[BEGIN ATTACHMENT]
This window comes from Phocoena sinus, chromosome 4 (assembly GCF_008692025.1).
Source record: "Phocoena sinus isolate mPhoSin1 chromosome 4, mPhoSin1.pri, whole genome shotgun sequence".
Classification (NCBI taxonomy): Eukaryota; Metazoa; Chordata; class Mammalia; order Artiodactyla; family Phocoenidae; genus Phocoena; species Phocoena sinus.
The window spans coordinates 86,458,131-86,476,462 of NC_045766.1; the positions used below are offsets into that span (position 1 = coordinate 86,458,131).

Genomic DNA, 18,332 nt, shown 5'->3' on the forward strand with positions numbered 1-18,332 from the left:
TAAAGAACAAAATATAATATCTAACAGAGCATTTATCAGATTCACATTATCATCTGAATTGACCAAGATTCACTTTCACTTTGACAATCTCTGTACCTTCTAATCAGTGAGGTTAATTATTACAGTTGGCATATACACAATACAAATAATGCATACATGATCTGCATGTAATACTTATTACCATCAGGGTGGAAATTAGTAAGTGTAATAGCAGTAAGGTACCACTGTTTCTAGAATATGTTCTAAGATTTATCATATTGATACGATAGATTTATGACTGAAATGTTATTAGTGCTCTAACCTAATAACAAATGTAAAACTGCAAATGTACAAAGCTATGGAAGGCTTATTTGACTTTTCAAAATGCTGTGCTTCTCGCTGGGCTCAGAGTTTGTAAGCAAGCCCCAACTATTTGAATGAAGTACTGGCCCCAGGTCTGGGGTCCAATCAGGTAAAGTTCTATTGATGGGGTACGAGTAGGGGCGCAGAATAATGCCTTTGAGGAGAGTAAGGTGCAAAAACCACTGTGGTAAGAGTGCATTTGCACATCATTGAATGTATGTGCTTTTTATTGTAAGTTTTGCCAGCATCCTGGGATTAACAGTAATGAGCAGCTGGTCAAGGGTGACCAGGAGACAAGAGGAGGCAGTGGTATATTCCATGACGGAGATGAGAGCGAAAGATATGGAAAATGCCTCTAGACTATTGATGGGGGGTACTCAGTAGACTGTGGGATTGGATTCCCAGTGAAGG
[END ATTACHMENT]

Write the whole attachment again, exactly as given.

This window comes from Phocoena sinus, chromosome 4 (assembly GCF_008692025.1).
Source record: "Phocoena sinus isolate mPhoSin1 chromosome 4, mPhoSin1.pri, whole genome shotgun sequence".
Classification (NCBI taxonomy): Eukaryota; Metazoa; Chordata; class Mammalia; order Artiodactyla; family Phocoenidae; genus Phocoena; species Phocoena sinus.
The window spans coordinates 86,458,131-86,476,462 of NC_045766.1; the positions used below are offsets into that span (position 1 = coordinate 86,458,131).

Genomic DNA, 18,332 nt, shown 5'->3' on the forward strand with positions numbered 1-18,332 from the left:
TAAAGAACAAAATATAATATCTAACAGAGCATTTATCAGATTCACATTATCATCTGAATTGACCAAGATTCACTTTCACTTTGACAATCTCTGTACCTTCTAATCAGTGAGGTTAATTATTACAGTTGGCATATACACAATACAAATAATGCATACATGATCTGCATGTAATACTTATTACCATCAGGGTGGAAATTAGTAAGTGTAATAGCAGTAAGGTACCACTGTTTCTAGAATATGTTCTAAGATTTATCATATTGATACGATAGATTTATGACTGAAATGTTATTAGTGCTCTAACCTAATAACAAATGTAAAACTGCAAATGTACAAAGCTATGGAAGGCTTATTTGACTTTTCAAAATGCTGTGCTTCTCGCTGGGCTCAGAGTTTGTAAGCAAGCCCCAACTATTTGAATGAAGTACTGGCCCCAGGTCTGGGGTCCAATCAGGTAAAGTTCTATTGATGGGGTACGAGTAGGGGCGCAGAATAATGCCTTTGAGGAGAGTAAGGTGCAAAAACCACTGTGGTAAGAGTGCATTTGCACATCATTGAATGTATGTGCTTTTTATTGTAAGTTTTGCCAGCATCCTGGGATTAACAGTAATGAGCAGCTGGTCAAGGGTGACCAGGAGACAAGAGGAGGCAGTGGTATATTCCATGACGGAGATGAGAGCGAAAGATATGGAAAATGCCTCTAGACTATTGATGGGGGGTACTCAGTAGACTGTGGGATTGGATTCCCAGTGAAGG